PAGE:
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Thelen Reid Brown Raysman & Steiner and U.K. law firm Pinsent Masons are taking the wrecking ball to the global construction law joint venture they built in 2003. The firms announced Friday that they’re reconstructing their relationship into a less firmly cemented “best friends” bond, and said they will work together on a wider assortment of legal matters. Stephen O’Neal, Thelen’s co-chairman, cast the change in a positive light. “We achieved the branding goal,” O’Neal said. “We have firmly established between the two of us � the go-to shops for construction law.” The joint venture, Masons Thelen Reid, was launched with great fanfare four years ago. Both firms crowed that the U.K. limited liability partnership would pool resources, manage international clients and target new ones. The affiliation was profitable from nearly the beginning, since it allowed the two firms to handle matters they couldn’t have taken on alone, O’Neal said. But the firms realized they could now “accomplish the same thing without the overhead” of accounting, insurance and other costs incurred from maintaining a separate legal entity, he said. (Although the firms will be cutting overhead, no one will be laid off as a result, O’Neal said.) Profits from the joint venture were shared by the two firms. Now, each firm will bill for the time it spends on shared matters, O’Neal said. Since Masons Thelen Reid was formed, both firms also have gone through mergers: Thelen with New York’s Brown Raysman Millstein Felder & Steiner last year and Masons with U.K. firm Pinsents in 2004. O’Neal said the changes caused them to reflect on the relationship.
Thelen, which now has more than 600 lawyers, also opened offices in London and Shanghai last year, giving the firm some global positioning of its own.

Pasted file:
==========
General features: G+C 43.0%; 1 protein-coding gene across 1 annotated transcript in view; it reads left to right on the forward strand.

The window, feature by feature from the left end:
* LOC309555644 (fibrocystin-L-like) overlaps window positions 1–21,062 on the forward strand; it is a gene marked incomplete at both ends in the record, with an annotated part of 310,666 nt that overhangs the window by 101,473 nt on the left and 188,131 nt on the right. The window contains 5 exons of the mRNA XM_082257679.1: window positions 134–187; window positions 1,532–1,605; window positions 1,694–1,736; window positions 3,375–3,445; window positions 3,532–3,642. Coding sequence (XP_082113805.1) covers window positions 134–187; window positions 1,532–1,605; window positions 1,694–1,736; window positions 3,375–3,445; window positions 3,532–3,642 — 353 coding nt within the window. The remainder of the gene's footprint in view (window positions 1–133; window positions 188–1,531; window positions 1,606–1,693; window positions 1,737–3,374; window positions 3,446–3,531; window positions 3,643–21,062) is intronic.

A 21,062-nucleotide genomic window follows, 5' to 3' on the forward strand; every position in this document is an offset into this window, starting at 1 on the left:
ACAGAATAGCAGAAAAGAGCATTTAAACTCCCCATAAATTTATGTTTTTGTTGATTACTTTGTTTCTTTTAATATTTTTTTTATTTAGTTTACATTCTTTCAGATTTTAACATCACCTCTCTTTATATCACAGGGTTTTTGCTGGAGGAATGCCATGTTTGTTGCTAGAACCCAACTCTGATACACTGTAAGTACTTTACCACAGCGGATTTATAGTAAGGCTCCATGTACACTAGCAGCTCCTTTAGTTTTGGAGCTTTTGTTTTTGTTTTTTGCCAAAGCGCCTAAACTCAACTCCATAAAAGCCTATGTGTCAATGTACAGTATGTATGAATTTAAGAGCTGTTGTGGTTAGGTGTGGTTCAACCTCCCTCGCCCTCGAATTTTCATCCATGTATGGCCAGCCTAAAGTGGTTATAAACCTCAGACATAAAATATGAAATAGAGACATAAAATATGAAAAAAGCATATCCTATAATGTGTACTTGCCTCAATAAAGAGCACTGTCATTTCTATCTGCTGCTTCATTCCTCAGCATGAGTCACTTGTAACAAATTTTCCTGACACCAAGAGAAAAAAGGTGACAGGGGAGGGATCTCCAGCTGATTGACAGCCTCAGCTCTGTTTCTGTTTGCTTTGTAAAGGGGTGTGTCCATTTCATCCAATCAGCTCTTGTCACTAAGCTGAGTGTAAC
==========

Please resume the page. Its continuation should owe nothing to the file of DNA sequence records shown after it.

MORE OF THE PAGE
“Masons merged with Pinsents and has a broader focus � they have over 1,000 lawyers � than Masons,” he said. “And Thelen Reid & Priest has merged with Brown Raysman and has a broader focus.” Thelen, which now has more than 600 lawyers, also opened offices in London and Shanghai last year, giving the firm some global positioning of its own. Joint ventures can be a good way to crack a market and promote the law firm’s name, said Thomas Kellerman, Morgan, Lewis & Bockius’ Silicon Valley managing partner. Kellerman was the managing partner of Brobeck Hale & Dorr, a European collaboration between San Francisco’s Brobeck, Phleger & Harrison and Boston’s Hale and Dorr that lasted for more than a decade. His current firm, Morgan, Lewis, also has a joint venture with a Japanese firm, TMI. “I think usually in these things, for big law firms, the economics as a percentage of the total economic activity of the firm is not a huge deal,” Kellerman said. “But from a branding perspective, the joint venture, like with Morgan, Lewis and TMI, helps get the name in a lot of places it wouldn’t have been before.” At least one Thelen competitor said razing the joint venture won’t make much of a difference for Thelen. “I don’t think it’s going to have any particular effect,” said Robert Peckar, founding partner of New Jersey-based construction law firm Peckar & Abramson. “They’re still a player in the international market.” Peckar said his firm has considered joint ventures, but the plans never made it off the drawing board because of the difficulties with taxes, conflicts and other issues. The firm does have a best-friends relationship with U.K. construction law firm Fenwick Elliott, he said. “We do some things together and we do some things separate, and my guess is that is exactly what Thelen is going to do,” he said.

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